GREECE will keep its banks closed today after international creditors refused to extend the country's bail-out and savers queued to withdraw cash, taking Athens's stand-off to a dangerous new level.


The Athens stock exchange will also be closed as the government tries to manage the financial fallout of the disagreement with the European Union and the International Monetary Fund.

Greece blamed the European Central Bank (ECB), which had made it difficult for the banks to open because it froze the level of funding support rather than increasing it to cover a rise in withdrawals from worried depositors,

As Athens moves towards defaulting on a £1.1 billion loan due to the IMF tomorrow, there are fears the bank holiday might last until Sunday's referendum on the creditors' new bail-out plan.

Any default, however, could eventually lead to Greece crashing out of the euro. Such a scenario, so-called "Grexit", was dismissed as not inevitable, according to Yanis Varoufakis, the Greek Finance Minister.

He described the bail-out crisis as a "dark hour" for Europe but insisted his country had a "clear conscience" over its actions.

Prime Minister Alexis Tsipras said ECB's decision to reject Greece's request for a short extension of the bailout programme was "an unprecedented act" that called into question the ability of a country to decide an issue affecting its sovereign rights.

"This decision led the ECB today to limit the liquidity of Greek banks and forced the central bank of Greece to propose a bank holiday and a restriction on bank withdrawals," he said in a televised address.

British holidaymakers travelling to Greece were reminded to take enough euros to cover emergencies.

The Foreign Office issued updated travel advice warning UK tourists that they could face problems using credit cards or withdrawing funds from cash machines following the economic turmoil.

Each year, some two million Britons travel to Greece for holidays on the mainland and its islands; it is estimated around 110,000 are there at the moment.

"Visitors to Greece should be aware of the possibility that banking services - including credit card processing and servicing of ATMs - throughout Greece could potentially become limited at short notice," said the department.

"Make sure you have enough euros in cash to cover emergencies, unforeseen circumstances and any unexpected delays," it added.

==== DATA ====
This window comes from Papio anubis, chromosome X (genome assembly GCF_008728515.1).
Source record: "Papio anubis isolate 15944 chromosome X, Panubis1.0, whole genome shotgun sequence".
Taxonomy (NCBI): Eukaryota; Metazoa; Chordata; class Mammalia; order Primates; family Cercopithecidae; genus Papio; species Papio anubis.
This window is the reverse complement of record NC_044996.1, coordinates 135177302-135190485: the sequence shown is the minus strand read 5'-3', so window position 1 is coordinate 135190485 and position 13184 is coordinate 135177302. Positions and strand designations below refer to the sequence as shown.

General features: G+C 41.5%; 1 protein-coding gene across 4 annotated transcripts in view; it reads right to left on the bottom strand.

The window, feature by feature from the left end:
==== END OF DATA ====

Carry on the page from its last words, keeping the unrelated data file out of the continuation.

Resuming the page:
At the weekend, Mr Tsipras came in for steep criticism from eurozone ministers trying to broker a deal after he announced that he was proposing to hold a referendum this coming Sunday on the bail-out proposals; and that he and his government would be recommending rejection.

Mr Varoufakis said it was "appalling" that the prospect of the ECB turning off the tap was even being discussed and insisted such a move would show Europe had "failed in its duty" to preserve the monetary union.

He claimed that the bail-out proposals put forward by Greek's creditors were "unviable" and would simply leave the country in the same position a few months down the line.

"Europe has to face up to the fact that it has lost its way, and particularly the people of Britain are looking upon this with a great deal of trepidation as to what Europe means," he added.

Yet, there is a train of thought that Grexit from the euro and even the EU would strengthen David Cameron's hand in securing his reform agenda as German Chancellor Angela Merkel would not want to risk the European project by seeing another, more influential member state, leaving the Brussels bloc.

Mr Varoufakis insisted there was "absolutely no reason" a Grexit was inevitable and a No vote in Sunday's poll "doesn't have to and it shouldn't" mean the country ended up leaving the single currency.

The Syriza Minister suggested there was a simple solution to meeting the £1.1bn loan repayment; cover it by using the £1.3bn Greece was owed from ECB profits in 2014.

Meantime in Whitehall, the UK Government made clear it was continuing to take steps to shield Britain from the impact of economic turbulence in the eurozone.The Government stands ready to protect the British economy from the fall-out from Greece crashing out of the euro, Chancellor George Osborne has said.
After the radical left Syriza government was forced to order the closure of the country's banks following the breakdown of talks with its creditors, Mr Osborne said the Greek crisis was "one of the biggest external risks to the British economy".
The Chancellor told MPs he believed a "no" vote in the referendum called by prime minister Alexis Tsipras for Sunday would effectively be a vote to leave the single currency.
"I don't think anyone should underestimate the impact a Greek exit from the euro would have on the European economy and the knock-on effects on us," he said.
"The eurozone authorities have made clear that they stand ready to do whatever is necessary to ensure financial stability of the euro area and we welcome that commitment to the currency.
"Equally the British Government and the Bank of England stand ready to ensure our financial stability in the UK."